to support the environment for the crewmembers in, as well as
the allowable range of temperature and humidity conditions. And
the Zvezda module has crew quarters for crewmembers, and it has
kitchen and a toilet, and large volumes of water and food are
located on Zvezda, as well as a system which allow us to receive
water from the air condensate. In other words, this is a juncture
where we have everything necessary to support crewmembers on orbit.
All the systems have been tested before and I'm sure that they
will work very well. All of them are available to provide everything
necessary for the crewmembers' needs, and if necessary, we can
outfit those systems, and that means that those systems will be
operational for a very long time.
Yet because of weight constraints, Zvezda does not arrive
on orbit and at the station ready, ready to use; you and your
crewmates are going to help get it ready. Describe the important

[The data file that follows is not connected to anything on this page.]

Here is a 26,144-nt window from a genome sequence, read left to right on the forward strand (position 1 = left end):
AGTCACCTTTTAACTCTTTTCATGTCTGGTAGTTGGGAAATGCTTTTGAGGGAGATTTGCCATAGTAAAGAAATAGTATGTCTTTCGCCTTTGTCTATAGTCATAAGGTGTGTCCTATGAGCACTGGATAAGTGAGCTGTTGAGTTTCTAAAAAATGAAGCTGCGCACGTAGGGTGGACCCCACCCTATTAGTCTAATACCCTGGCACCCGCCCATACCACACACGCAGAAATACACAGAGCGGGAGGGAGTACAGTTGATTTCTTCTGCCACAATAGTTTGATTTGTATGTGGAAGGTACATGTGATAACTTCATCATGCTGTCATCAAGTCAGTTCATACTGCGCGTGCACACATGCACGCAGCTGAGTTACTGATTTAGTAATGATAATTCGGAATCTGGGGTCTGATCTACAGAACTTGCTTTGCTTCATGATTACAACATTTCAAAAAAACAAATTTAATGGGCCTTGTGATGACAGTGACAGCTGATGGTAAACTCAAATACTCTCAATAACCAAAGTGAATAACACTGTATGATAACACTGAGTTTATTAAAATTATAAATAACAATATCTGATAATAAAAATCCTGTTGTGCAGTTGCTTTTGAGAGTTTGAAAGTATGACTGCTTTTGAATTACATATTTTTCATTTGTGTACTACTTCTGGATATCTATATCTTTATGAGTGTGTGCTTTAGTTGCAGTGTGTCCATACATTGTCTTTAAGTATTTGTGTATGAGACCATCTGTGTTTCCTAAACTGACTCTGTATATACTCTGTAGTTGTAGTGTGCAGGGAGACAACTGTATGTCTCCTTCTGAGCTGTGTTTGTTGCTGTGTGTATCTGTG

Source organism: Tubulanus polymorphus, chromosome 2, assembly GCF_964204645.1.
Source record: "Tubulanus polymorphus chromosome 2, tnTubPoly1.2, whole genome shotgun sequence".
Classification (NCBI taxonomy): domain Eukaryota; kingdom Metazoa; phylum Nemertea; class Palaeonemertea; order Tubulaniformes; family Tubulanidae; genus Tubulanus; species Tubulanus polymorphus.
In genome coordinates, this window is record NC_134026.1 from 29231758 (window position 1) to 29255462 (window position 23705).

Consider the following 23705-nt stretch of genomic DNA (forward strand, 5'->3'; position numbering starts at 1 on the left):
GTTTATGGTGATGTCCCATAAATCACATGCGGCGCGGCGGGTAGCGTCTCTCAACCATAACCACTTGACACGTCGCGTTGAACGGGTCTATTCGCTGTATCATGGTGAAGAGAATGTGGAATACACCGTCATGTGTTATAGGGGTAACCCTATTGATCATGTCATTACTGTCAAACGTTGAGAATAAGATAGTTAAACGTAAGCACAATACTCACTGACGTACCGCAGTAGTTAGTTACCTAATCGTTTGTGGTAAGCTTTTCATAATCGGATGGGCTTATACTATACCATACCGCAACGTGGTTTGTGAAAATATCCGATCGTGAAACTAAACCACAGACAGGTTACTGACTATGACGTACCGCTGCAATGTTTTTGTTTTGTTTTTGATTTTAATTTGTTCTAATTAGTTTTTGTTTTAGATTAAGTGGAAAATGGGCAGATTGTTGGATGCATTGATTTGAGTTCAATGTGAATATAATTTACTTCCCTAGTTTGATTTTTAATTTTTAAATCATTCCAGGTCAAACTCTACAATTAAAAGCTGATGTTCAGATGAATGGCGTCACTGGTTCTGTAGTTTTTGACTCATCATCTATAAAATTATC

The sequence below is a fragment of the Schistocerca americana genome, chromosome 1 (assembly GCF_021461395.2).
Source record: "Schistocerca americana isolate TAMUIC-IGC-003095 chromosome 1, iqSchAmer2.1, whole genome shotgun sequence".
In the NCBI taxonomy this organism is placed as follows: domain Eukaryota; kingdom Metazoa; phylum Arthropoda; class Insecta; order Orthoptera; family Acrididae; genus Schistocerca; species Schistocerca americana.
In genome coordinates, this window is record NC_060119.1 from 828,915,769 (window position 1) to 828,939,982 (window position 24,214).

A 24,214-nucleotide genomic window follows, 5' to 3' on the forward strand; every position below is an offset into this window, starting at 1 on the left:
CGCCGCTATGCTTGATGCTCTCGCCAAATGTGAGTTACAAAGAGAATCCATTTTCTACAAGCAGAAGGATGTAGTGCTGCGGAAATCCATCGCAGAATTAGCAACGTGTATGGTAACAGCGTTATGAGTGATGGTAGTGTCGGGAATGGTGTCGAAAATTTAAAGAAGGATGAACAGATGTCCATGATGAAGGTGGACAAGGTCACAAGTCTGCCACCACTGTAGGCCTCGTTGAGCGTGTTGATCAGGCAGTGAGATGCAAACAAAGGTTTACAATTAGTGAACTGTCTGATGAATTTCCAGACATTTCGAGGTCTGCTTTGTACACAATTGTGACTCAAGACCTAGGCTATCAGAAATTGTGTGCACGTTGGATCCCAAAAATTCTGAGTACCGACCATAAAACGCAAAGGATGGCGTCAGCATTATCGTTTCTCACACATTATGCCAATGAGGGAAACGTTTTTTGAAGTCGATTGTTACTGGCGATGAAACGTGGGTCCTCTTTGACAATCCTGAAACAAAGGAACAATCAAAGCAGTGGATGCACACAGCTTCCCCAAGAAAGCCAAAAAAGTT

Service Module outfitting tasks that you have to do - the hardware
that you have to install, or systems that you have to connect
and set up. Describe the kinds of work that you're going to
do and what your goal as a crew is.
true, that this is one of the main parts of our work on orbit
because the Service Module will be launched without the significant
components of the life support systems. We'll have to bring them
on orbit and we'll have to install them in place; that is Elektron
system, which supplies oxygen to the crewmembers; that is multiple
units for the electrical power supply system; and other systems
cannot function without them, including the environment support
systems; and we will deliver additional devices which will be
used for the crewmembers to perform the physical activities -
that is, the treadmill with a special isolation system from vibration,
and the ergometer. And, we will deliver some additional components
for the environment support such as the sanitation devices and
water supply systems. We will deliver a lot of cargo items for